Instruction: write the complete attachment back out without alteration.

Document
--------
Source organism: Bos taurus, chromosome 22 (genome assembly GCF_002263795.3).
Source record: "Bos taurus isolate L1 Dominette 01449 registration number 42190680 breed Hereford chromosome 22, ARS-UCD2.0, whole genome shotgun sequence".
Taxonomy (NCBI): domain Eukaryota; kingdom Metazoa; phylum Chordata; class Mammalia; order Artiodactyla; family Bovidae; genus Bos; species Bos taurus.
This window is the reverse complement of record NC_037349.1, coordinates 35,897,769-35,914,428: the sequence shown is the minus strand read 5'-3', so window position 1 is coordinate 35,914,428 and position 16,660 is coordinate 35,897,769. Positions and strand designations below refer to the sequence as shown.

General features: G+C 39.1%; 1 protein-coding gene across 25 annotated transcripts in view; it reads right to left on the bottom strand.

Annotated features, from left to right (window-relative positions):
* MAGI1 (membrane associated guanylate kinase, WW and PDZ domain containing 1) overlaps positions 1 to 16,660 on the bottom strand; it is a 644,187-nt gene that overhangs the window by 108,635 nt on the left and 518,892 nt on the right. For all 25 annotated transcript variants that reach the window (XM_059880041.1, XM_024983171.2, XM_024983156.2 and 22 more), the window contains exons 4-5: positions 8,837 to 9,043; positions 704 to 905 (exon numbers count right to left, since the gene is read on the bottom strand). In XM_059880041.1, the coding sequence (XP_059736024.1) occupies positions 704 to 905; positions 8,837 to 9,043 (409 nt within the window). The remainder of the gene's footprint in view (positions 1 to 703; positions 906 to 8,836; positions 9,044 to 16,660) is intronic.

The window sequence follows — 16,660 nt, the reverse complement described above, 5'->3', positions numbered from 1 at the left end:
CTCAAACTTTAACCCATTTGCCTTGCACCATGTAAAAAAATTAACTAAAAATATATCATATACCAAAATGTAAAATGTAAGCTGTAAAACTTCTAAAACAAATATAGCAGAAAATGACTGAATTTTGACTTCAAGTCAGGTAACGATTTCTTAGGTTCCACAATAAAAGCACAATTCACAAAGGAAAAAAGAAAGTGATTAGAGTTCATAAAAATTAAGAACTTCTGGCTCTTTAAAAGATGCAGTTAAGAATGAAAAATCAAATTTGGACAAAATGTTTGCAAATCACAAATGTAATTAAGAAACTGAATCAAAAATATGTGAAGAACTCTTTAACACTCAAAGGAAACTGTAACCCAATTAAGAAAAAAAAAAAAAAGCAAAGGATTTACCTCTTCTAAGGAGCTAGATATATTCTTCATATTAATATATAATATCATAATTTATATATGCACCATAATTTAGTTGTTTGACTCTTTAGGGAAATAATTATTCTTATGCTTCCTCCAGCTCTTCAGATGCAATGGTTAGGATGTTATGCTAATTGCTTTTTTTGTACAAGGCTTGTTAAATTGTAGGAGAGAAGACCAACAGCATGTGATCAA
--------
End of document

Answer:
Source organism: Bos taurus, chromosome 22 (genome assembly GCF_002263795.3).
Source record: "Bos taurus isolate L1 Dominette 01449 registration number 42190680 breed Hereford chromosome 22, ARS-UCD2.0, whole genome shotgun sequence".
Taxonomy (NCBI): domain Eukaryota; kingdom Metazoa; phylum Chordata; class Mammalia; order Artiodactyla; family Bovidae; genus Bos; species Bos taurus.
This window is the reverse complement of record NC_037349.1, coordinates 35,897,769-35,914,428: the sequence shown is the minus strand read 5'-3', so window position 1 is coordinate 35,914,428 and position 16,660 is coordinate 35,897,769. Positions and strand designations below refer to the sequence as shown.

General features: G+C 39.1%; 1 protein-coding gene across 25 annotated transcripts in view; it reads right to left on the bottom strand.

Annotated features, from left to right (window-relative positions):
* MAGI1 (membrane associated guanylate kinase, WW and PDZ domain containing 1) overlaps positions 1 to 16,660 on the bottom strand; it is a 644,187-nt gene that overhangs the window by 108,635 nt on the left and 518,892 nt on the right. For all 25 annotated transcript variants that reach the window (XM_059880041.1, XM_024983171.2, XM_024983156.2 and 22 more), the window contains exons 4-5: positions 8,837 to 9,043; positions 704 to 905 (exon numbers count right to left, since the gene is read on the bottom strand). In XM_059880041.1, the coding sequence (XP_059736024.1) occupies positions 704 to 905; positions 8,837 to 9,043 (409 nt within the window). The remainder of the gene's footprint in view (positions 1 to 703; positions 906 to 8,836; positions 9,044 to 16,660) is intronic.

The window sequence follows — 16,660 nt, the reverse complement described above, 5'->3', positions numbered from 1 at the left end:
CTCAAACTTTAACCCATTTGCCTTGCACCATGTAAAAAAATTAACTAAAAATATATCATATACCAAAATGTAAAATGTAAGCTGTAAAACTTCTAAAACAAATATAGCAGAAAATGACTGAATTTTGACTTCAAGTCAGGTAACGATTTCTTAGGTTCCACAATAAAAGCACAATTCACAAAGGAAAAAAGAAAGTGATTAGAGTTCATAAAAATTAAGAACTTCTGGCTCTTTAAAAGATGCAGTTAAGAATGAAAAATCAAATTTGGACAAAATGTTTGCAAATCACAAATGTAATTAAGAAACTGAATCAAAAATATGTGAAGAACTCTTTAACACTCAAAGGAAACTGTAACCCAATTAAGAAAAAAAAAAAAAAGCAAAGGATTTACCTCTTCTAAGGAGCTAGATATATTCTTCATATTAATATATAATATCATAATTTATATATGCACCATAATTTAGTTGTTTGACTCTTTAGGGAAATAATTATTCTTATGCTTCCTCCAGCTCTTCAGATGCAATGGTTAGGATGTTATGCTAATTGCTTTTTTTGTACAAGGCTTGTTAAATTGTAGGAGAGAAGACCAACAGCATGTGATCAA